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‘Nobody got killed, nobody got robbed’: Rudy Giuliani insists Trump’s campaign violations are ‘not a big crime’

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President Donald Trump’s personal attorney Rudy Giuliani attempted to wave away allegations that the president engaged in a conspiracy to break campaign finance laws before his election.

Former Trump Organization attorney Michael Cohen was sentenced Wednesday to 36 months in prison on a variety of charges, and he implicated the president in the crime and coverup — which Giuliani insisted was not a serious violation, reported The Daily Beast.

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“Nobody got killed, nobody got robbed,” Giuliani told the website. “This was not a big crime.”

Prosecutors have heard recordings of the president discussing hush money payments with the attorney and National Enquirer publisher David Pecker, who is also cooperating with investigators, but Giuliani compared the apparent felony crimes to parking citations.

“I think in two weeks they’ll start with parking tickets that haven’t been paid,” he said.

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Career diplomats fear ‘retaliation’ for defying Trump — here’s why they’re doing it anyway

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In an article for the Washington Post on Tuesday, reporter Lisa Rein analyzed the dire choice facing many career civil servants in the Ukraine scandal — by coming forward, they risk reprisal and public abuse from President Donald Trump.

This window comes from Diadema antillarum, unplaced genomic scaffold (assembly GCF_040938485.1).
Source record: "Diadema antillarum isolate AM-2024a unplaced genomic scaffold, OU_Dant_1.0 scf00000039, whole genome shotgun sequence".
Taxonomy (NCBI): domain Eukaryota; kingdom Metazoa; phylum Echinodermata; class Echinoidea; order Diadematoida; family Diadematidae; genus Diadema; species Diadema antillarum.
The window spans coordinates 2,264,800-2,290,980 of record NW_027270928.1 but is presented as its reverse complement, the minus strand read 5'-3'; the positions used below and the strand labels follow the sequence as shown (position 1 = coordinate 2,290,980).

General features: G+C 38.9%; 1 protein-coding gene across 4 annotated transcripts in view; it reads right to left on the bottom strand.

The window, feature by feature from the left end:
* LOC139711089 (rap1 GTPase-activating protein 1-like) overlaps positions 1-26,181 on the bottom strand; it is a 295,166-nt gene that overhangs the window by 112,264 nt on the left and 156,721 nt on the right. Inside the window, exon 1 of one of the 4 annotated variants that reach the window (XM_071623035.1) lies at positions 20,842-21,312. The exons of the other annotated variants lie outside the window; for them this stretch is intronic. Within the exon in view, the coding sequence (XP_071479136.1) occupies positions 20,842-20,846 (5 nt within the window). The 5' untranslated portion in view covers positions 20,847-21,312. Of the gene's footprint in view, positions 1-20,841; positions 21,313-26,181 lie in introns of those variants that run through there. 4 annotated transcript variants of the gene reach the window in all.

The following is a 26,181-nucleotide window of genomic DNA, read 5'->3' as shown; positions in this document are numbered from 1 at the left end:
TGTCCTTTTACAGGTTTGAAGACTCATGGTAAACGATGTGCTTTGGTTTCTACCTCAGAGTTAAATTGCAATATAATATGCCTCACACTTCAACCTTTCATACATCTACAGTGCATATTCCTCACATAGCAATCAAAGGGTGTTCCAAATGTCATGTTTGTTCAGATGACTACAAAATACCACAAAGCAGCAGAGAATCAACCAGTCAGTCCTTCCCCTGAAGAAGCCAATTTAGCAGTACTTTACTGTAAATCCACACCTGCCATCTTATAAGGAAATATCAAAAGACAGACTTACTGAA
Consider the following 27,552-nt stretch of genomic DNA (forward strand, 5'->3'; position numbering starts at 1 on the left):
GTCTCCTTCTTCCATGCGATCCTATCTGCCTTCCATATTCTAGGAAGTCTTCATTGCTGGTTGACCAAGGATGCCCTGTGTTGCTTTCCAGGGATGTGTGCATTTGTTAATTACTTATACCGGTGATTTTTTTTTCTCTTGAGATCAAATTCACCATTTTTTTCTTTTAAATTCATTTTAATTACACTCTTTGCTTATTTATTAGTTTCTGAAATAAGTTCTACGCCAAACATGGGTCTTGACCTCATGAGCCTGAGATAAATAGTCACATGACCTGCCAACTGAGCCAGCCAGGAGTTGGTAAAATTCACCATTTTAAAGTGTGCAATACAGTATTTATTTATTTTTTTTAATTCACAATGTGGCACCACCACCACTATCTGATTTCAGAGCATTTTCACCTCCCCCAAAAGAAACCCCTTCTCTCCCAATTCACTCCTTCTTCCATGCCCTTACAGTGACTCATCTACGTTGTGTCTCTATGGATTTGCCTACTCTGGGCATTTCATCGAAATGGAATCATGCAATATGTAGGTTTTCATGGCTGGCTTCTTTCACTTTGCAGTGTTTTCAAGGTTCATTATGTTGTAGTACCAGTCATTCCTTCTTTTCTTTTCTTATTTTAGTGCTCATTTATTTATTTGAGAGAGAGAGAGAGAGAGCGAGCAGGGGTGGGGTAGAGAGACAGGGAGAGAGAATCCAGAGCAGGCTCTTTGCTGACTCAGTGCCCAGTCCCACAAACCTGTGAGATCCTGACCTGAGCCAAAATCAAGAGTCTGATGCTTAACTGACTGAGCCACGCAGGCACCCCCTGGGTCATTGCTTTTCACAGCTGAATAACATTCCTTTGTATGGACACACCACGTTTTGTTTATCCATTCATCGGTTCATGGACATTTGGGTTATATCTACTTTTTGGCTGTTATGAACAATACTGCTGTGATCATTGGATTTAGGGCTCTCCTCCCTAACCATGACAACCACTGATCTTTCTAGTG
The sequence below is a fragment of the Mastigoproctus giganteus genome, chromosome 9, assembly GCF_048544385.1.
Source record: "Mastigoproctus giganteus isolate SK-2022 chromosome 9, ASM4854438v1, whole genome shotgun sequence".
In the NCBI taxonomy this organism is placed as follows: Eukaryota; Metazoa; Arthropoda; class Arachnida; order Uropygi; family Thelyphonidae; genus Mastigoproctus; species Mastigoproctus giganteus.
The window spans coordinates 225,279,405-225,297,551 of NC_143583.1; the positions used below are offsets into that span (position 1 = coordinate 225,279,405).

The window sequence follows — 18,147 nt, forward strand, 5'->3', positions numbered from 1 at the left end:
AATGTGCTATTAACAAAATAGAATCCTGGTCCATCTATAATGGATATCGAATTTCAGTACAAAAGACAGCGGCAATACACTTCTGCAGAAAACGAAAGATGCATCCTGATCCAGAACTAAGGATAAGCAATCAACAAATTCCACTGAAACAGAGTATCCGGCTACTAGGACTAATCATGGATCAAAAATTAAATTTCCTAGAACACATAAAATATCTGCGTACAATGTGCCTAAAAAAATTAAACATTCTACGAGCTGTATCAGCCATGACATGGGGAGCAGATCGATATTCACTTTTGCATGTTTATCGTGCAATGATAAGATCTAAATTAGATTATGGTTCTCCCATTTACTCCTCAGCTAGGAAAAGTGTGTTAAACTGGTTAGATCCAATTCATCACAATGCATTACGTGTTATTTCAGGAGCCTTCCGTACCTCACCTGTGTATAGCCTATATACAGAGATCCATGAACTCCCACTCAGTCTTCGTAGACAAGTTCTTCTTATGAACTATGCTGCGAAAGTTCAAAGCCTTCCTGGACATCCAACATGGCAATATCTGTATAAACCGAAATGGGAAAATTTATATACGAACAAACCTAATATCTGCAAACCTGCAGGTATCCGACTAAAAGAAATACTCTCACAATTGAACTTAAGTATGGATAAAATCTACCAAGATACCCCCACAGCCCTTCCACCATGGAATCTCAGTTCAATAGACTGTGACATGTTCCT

Nevertheless, many, like Lt. Col. Alexander Vindman, diplomat William Taylor, and National Security Council official Fiona Hill, are doing so. And Rein broke down how significant this is.

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Mulvaney drops last-minute lawsuit over subpoena and instead ‘will rely on the direction of the president’

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Acting White House Chief of Staff Mick Mulvaney has reversed course once again and will not sue the U.S. House of Representatives for issuing a subpoena that he has vowed not to honor.

On Monday, Mulvaney's attorney said that his client is dropping plans to join a lawsuit brought by former national security adviser John Bolton’s aide, Charles Kupperman.

Attorney William Pittard said that Mulvaney would file a separate lawsuit instead in opposition to a subpoena from House Democrats.

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Manafort said he would personally update Trump on WikiLeaks’ damaging Hillary Clinton leaks: Rick Gates

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Former Trump campaign official Rick Gates on Tuesday testified in court that former Trump campaign chairman Paul Manafort said that he would personally give then-candidate Donald Trump updates on the timing of WikiLeaks' damaging information dumps on Hillary Clinton.

As reported by Vox.com's Andrew Prokop, Gates told the court that Manafort in 2016 instructed him to regularly touch base with Trump ally Roger Stone to get information about when WikiLeaks could be releasing stolen emails intended to harm Clinton's campaign.

Manafort then said that he would update others in the campaign, "including the candidate," about future email drops, Gates testified.

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